It’s an issue we’ve talked about a lot on the National Pain Report—patient abandonment and suicide from chronic pain.
We see it in statistics, we report it in stories, and we see alarming threats of it—many threats—in our commentary section.
(Some so alarming, that we’ve contacted the folks and tried to make sure they were talking with mental health professionals.)
That’s why our radar went up over the weekend, when chronic pain advocate Terri Lewis, Ph.D., sensitively but directly asked people on Twitter to share their stories about loved ones who may have been abandoned by their doctors and/or have chosen to end their lives from chronic pain.
What she is looking for specifically are;
- Deaths post passage of the CDC guidelines in March 2016 and suicides or deaths from inadequate care among those who completed the survey
- Confirmation of physician abandonment, under treatment, imposition of step therapy with an unsatisfactory outcome, insurance and/or pharmacy restrictions.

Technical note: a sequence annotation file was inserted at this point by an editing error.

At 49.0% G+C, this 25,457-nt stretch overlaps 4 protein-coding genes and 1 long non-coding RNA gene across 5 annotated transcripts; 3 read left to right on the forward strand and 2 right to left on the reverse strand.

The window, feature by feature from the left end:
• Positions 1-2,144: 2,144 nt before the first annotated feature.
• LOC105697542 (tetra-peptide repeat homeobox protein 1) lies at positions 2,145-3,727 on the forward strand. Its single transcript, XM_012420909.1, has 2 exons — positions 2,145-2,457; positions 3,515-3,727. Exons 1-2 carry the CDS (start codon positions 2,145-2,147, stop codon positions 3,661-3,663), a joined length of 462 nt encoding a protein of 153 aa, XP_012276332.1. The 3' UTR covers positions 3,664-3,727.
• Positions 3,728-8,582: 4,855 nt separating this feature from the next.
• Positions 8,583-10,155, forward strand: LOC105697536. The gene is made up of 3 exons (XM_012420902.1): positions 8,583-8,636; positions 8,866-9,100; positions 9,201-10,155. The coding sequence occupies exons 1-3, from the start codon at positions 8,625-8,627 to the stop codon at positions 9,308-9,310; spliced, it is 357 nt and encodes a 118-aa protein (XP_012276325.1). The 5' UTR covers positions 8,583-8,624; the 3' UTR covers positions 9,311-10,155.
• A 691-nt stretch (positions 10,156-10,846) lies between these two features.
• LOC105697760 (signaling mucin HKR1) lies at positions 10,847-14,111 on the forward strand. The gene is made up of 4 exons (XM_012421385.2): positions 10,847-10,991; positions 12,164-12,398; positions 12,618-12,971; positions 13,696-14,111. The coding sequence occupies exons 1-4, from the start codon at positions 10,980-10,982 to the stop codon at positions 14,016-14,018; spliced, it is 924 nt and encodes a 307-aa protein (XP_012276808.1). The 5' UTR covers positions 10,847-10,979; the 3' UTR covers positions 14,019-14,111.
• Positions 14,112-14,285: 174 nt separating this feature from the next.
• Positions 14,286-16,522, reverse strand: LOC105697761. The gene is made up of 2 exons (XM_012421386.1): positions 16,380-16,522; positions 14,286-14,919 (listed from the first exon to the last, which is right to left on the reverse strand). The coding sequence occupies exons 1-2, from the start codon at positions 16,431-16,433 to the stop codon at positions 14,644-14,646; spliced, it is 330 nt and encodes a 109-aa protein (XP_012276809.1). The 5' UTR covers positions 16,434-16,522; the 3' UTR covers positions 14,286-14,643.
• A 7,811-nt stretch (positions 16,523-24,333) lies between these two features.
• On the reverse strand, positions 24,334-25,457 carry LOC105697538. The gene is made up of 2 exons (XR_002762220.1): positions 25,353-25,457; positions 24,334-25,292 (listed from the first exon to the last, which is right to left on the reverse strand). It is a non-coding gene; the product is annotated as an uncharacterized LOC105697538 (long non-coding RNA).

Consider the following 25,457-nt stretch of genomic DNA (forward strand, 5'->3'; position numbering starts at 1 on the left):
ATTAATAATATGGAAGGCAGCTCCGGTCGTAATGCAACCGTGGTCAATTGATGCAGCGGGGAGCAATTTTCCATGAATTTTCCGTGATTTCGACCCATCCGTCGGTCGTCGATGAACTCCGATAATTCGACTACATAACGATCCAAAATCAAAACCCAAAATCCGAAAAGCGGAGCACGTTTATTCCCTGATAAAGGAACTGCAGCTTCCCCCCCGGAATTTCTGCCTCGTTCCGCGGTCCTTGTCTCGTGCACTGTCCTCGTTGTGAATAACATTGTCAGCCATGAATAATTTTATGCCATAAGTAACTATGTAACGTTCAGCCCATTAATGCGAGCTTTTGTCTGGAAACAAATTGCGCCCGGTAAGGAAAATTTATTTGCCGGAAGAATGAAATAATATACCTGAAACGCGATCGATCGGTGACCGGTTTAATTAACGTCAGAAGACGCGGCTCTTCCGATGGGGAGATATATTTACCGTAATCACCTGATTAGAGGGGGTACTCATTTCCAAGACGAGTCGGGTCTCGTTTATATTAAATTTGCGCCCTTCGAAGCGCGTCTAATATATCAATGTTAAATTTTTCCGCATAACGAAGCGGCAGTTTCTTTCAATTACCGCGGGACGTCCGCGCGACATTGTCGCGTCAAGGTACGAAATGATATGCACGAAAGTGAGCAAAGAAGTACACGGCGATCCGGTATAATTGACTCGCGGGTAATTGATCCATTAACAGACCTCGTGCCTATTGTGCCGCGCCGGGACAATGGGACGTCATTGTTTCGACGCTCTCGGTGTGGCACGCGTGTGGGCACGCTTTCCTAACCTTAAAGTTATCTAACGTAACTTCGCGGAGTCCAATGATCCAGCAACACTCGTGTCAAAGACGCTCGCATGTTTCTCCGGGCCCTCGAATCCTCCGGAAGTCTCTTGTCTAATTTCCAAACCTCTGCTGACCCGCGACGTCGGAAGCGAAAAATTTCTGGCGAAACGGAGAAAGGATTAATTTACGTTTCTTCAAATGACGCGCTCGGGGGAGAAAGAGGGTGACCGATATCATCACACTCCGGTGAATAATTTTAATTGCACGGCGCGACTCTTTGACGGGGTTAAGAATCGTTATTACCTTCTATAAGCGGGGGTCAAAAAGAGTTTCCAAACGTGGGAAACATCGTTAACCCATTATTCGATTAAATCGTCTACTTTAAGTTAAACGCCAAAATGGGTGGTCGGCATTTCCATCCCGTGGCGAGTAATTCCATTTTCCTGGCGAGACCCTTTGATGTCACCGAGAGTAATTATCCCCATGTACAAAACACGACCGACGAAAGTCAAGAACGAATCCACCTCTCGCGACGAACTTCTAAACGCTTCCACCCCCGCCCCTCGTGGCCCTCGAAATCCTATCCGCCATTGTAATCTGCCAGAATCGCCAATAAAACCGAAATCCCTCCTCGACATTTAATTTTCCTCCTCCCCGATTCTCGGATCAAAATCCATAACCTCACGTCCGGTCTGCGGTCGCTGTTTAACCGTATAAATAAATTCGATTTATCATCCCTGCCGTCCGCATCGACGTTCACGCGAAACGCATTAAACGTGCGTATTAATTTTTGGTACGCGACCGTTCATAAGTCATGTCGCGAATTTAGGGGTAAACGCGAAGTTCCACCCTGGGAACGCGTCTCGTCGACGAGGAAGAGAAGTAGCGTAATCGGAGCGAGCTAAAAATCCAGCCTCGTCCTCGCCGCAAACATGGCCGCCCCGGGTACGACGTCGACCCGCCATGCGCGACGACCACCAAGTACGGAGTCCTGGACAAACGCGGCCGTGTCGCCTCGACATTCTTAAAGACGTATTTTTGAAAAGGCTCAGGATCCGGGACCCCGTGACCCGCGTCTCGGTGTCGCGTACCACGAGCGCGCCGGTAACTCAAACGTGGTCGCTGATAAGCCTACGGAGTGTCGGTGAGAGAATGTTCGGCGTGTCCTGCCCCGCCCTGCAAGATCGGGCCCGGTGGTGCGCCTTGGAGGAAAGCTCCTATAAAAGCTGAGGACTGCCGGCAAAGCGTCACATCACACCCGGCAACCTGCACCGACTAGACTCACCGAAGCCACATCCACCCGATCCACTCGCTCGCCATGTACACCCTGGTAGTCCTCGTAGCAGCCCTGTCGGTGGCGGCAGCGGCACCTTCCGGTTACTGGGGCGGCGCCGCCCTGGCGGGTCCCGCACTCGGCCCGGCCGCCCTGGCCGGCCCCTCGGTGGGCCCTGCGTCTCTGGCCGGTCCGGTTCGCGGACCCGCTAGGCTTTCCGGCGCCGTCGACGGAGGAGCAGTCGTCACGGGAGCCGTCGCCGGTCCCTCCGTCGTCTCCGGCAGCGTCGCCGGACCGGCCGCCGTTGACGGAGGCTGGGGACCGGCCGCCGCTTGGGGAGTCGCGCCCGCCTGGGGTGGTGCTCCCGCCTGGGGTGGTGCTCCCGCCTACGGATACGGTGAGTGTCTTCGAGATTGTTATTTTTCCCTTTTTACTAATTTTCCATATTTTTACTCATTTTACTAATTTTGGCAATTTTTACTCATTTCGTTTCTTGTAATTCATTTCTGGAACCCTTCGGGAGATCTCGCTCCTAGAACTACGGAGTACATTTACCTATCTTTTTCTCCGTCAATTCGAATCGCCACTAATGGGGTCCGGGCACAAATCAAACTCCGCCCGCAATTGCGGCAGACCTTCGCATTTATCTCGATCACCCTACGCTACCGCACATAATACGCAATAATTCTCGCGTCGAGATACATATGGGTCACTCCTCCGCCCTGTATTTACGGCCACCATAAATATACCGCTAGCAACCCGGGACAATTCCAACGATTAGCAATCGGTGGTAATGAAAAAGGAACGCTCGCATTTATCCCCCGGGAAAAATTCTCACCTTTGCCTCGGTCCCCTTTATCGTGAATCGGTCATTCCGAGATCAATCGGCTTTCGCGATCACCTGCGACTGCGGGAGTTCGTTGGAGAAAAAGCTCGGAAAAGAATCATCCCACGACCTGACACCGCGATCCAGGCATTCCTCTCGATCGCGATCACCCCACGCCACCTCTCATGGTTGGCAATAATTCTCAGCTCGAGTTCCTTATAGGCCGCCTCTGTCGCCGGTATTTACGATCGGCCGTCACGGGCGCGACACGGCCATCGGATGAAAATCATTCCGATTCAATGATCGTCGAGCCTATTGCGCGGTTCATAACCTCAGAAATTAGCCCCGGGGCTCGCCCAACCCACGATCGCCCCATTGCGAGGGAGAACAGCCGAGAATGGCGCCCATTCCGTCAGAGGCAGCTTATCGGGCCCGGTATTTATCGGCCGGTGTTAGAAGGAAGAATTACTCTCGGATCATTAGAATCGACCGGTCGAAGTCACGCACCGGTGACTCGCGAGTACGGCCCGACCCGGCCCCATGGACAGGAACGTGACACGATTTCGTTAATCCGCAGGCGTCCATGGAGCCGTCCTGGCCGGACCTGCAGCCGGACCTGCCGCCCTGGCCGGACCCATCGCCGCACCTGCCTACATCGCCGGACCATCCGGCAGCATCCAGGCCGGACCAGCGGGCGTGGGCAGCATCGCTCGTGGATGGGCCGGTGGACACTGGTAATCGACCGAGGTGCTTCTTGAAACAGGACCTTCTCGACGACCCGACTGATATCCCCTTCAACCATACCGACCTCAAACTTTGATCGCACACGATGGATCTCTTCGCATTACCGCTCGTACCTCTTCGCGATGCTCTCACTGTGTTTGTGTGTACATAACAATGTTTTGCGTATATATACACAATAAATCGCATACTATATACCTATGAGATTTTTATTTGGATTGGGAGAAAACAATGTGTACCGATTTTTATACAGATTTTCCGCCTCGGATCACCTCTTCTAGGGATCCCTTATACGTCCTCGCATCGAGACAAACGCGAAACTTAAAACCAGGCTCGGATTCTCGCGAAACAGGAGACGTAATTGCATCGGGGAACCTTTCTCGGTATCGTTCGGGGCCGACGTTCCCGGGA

Here is the thread she published:
“I have a grim request. As I begin the analysis on suicide data for persons who chose to end their lives due to unrelieved pain or involuntary taper, I am searching the survey data for persons who submitted & have since deceased.
We know that many remain SKEPTICAL that anyone might make a well-considered decision to end their misery or refuse treatment. I am particularly interested in deaths post adoption of CDC’s guidelines March 2016.
If you have last communications that you are willing to share that document the reasons for their decision or death, please communicate with me so I can follow up with you?
I want to treat these folks as a special data cohort and respectfully address their submissions, their choices, and identify the unique questions that might be raised.”
This survey that she talks about has been promoted heavily by us at the National Pain Report. The survey, which is now closed, had an estimated 5,000 chronic pain patients respond—the largest chronic pain patient survey yet conducted.
If you filled out that survey and have a story to share—email, her email@example.com
If you also are comfortable in sharing those comments—or have your own story to tell that may not fit what Dr. Lewis is looking for and that you are willing to share—please do in our comments section.